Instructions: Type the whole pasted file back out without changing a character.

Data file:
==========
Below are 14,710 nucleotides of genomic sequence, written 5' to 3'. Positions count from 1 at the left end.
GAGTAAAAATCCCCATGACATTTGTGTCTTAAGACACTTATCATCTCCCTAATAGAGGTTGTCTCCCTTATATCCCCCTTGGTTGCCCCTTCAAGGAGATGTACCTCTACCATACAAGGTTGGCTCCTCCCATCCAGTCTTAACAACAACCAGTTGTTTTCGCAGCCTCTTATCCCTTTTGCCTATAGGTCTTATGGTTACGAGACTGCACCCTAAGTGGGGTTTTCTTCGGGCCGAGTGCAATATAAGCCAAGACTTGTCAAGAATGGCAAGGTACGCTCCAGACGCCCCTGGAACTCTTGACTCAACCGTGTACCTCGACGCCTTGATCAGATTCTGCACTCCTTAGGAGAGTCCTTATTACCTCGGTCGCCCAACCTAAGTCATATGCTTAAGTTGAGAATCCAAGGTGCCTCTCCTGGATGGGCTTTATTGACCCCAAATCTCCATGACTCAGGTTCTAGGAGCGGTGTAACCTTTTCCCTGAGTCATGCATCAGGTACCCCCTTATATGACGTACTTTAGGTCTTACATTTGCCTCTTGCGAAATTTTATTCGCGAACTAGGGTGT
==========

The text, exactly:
Below are 14,710 nucleotides of genomic sequence, written 5' to 3'. Positions count from 1 at the left end.
GAGTAAAAATCCCCATGACATTTGTGTCTTAAGACACTTATCATCTCCCTAATAGAGGTTGTCTCCCTTATATCCCCCTTGGTTGCCCCTTCAAGGAGATGTACCTCTACCATACAAGGTTGGCTCCTCCCATCCAGTCTTAACAACAACCAGTTGTTTTCGCAGCCTCTTATCCCTTTTGCCTATAGGTCTTATGGTTACGAGACTGCACCCTAAGTGGGGTTTTCTTCGGGCCGAGTGCAATATAAGCCAAGACTTGTCAAGAATGGCAAGGTACGCTCCAGACGCCCCTGGAACTCTTGACTCAACCGTGTACCTCGACGCCTTGATCAGATTCTGCACTCCTTAGGAGAGTCCTTATTACCTCGGTCGCCCAACCTAAGTCATATGCTTAAGTTGAGAATCCAAGGTGCCTCTCCTGGATGGGCTTTATTGACCCCAAATCTCCATGACTCAGGTTCTAGGAGCGGTGTAACCTTTTCCCTGAGTCATGCATCAGGTACCCCCTTATATGACGTACTTTAGGTCTTACATTTGCCTCTTGCGAAATTTTATTCGCGAACTAGGGTGT